Flirtey started out delivering textbooks by drone in Australia, then moved to Silicon Valley to be near the tech scene. From there, the company switched its headquarters to Nevada because it remains one of the few testing zones for drone delivery in the United States. In past few years, they've done some of the first FAA-sanctioned drone tests — including delivery of a first-aid package with food and water.
Sweeny sees the U.S. drone delivery constraints merely as a starting point. The first drone service in U.S. will most likely involve delivering over-the-counter medicines and food from convenience stores to homes, he says. Such deliveries to select homes in the United States could happen later this year, he adds.
"We'll get this to the point where, as the drone is hovering outside your house, you step outside, push a button to confirm delivery, receive the package, and you're good to go," Sweeny says.
When asked about the FAA’s current line-of-sight constraints, Sweeny says his service will initially conduct drone delivery within a mile of a store. A Flirtey employee will load the delivery contents onto the drone, then keep an eye on the sky (and on a "precision GPS" tracking the aircraft) when the drone and its products are airborne. As to the rule prohibiting drone flight over populations of people, Sweeny says the FAA has a waiver process to allow exceptions to the rule. He’s confident it’s one Flirtey will be able to get. "We expect to be the first company with approvals to fly over people in the U.S. — and fly beyond line of sight in the future, as well."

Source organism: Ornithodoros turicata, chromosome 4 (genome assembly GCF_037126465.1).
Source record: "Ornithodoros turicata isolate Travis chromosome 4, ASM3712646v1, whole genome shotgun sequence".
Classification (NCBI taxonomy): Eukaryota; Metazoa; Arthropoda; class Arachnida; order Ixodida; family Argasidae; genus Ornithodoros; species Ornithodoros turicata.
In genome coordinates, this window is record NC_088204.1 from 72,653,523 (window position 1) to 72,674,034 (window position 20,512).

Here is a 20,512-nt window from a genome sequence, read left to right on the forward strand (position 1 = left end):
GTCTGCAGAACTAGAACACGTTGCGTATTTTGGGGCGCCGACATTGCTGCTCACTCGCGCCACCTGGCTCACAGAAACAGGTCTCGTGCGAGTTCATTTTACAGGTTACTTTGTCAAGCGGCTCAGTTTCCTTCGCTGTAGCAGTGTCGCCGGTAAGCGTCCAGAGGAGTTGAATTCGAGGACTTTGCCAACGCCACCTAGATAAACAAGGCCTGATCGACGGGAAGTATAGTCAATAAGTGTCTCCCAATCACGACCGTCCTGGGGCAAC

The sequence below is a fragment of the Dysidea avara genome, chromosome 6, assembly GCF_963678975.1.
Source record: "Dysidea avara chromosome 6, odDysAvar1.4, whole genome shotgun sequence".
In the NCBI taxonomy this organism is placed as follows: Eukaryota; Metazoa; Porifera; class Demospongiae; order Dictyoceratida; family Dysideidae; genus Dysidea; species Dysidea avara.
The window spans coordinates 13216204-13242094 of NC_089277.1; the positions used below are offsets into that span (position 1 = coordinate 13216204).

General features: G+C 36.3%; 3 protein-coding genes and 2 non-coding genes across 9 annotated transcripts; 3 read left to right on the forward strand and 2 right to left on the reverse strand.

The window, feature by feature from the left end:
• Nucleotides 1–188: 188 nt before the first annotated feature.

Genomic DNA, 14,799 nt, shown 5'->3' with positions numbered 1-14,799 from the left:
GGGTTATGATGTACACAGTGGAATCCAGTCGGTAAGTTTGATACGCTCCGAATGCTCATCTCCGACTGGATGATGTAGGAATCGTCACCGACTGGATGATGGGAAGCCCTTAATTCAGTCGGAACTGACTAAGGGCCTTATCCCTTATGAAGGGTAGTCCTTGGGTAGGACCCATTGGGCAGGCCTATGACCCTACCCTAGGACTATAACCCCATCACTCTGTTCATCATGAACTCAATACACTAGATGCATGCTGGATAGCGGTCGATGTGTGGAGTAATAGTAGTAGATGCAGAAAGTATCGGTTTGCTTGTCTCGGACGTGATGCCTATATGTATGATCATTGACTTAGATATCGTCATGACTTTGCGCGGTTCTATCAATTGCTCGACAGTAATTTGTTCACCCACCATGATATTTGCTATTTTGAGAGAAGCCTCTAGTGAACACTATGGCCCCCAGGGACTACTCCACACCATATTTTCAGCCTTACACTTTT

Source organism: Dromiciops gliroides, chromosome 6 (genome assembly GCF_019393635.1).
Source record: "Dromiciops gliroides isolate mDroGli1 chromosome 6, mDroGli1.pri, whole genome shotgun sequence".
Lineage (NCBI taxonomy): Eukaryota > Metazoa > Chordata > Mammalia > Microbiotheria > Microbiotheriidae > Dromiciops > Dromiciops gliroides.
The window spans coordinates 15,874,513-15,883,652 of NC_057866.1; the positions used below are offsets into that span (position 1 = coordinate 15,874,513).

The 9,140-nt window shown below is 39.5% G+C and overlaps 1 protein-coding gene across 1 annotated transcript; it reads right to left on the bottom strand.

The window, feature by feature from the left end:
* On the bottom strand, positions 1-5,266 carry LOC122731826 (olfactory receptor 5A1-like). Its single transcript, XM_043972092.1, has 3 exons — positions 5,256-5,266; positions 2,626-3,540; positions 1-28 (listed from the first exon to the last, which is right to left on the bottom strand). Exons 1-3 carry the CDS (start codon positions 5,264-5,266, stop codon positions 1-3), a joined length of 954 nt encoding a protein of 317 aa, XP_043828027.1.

Based on Sweeny's vision, here's what food delivery in the U.S. could look like: Say you're a suburban parent stuck at home at night with sick kids. You pull up a 7-Eleven app for delivery and order some cough syrup and Taquitos for good measure. If you live within a mile of select drone-equipped stores, a Flirtey drone could deliver those products to you.